Observation of others and translation into my own movement is an exercise which takes a lot of time for me. I can't watch someone do a dance move and learn the choreography like many people can because I don't have the same functional ability in my proprioceptive (or visual processing) sense. It took me around 2 years to learn to drive to an acceptable standard because of the need to co-ordinate multiple limbs at the same time to perform certain actions. My problems with ascertaining left and right add another layer to the whole thing, so even taking directions verbally is no better than watching (in fact, it is worse because there's another couple of levels of sensory translation involved). In the two times I have been ice skating I managed to fall over while holding on to the side with both hands, and even skated over my own fingers. That's proof enough that I struggle a lot with some aspects of proprioception.


If we look at the steps involved in sensory processing we can see that proprioceptive impairments occur at every stage of the process. We may not register the sense in the first place, or only register part of the information (such as, my foot is still at the end of my leg, but I don't know where that really is). We may not register the sensory input at all, and jump straight in at the observation stage (oh, my foot appears to be stuck in something). At this point our brains may not interpret and/or action the stimulus and so we never get to the correct action, thereby falling over (my foot, which I think is still at the end of my leg, is stuck but I can't intercept the signals and therefore I become unbalanced and fall over). 

Proprioception also makes me appear very clumsy. I can't peel potatoes without dropping them a lot as manipulating strange and non-uniform shapes requires more ability than I naturally have. I frequently accidentally throw items I am trying to pick up because I can't accurately judge the amount of force needed (especially when different amounts are needed in each finger), the direction and the motion. Every time I pick something up without dropping or throwing it requires effort on my part.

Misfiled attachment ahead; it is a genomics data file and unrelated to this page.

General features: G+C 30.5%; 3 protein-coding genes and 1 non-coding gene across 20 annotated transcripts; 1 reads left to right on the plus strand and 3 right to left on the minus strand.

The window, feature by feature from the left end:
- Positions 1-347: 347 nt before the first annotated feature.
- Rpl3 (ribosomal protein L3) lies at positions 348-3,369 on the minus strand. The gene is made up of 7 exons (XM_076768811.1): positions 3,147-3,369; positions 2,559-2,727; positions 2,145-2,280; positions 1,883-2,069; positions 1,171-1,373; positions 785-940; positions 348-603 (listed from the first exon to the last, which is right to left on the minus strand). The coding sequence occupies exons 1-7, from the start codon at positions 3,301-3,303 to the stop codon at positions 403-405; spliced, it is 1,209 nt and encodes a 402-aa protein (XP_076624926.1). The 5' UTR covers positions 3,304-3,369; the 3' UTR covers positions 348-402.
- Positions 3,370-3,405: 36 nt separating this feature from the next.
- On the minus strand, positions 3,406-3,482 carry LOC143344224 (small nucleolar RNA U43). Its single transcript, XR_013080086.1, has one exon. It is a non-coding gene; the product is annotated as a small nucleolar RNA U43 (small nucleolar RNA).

I am reasonably good at tasks which require fine motor control, things like painting, sewing and butchery. I am able to access the hyperfocus that comes with being autistic to intensely concentrate on these tasks and perform them to a high degree of accuracy. That's not to say that these things come easily straight away, there's still some practice involved, but it doesn't take me 2 years to master a particular embroidery stitch, or cutting technique. It helps that I enjoy these things and can therefore spend hours absorbed in them quite happily.


So, as is often the case with the other senses, this autistic person has both hypo- and hyper-sensitive aspects to their proprioceptive sense. Nobody can see any of the effort that I am making, nor can anyone see that I find some things distressing and impossible; it would be great if my own account and judgement was universally accepted though, rather than me being challenged and thought lazy or useless just because I have sensory differences that most other people will never be experience or be able to understand.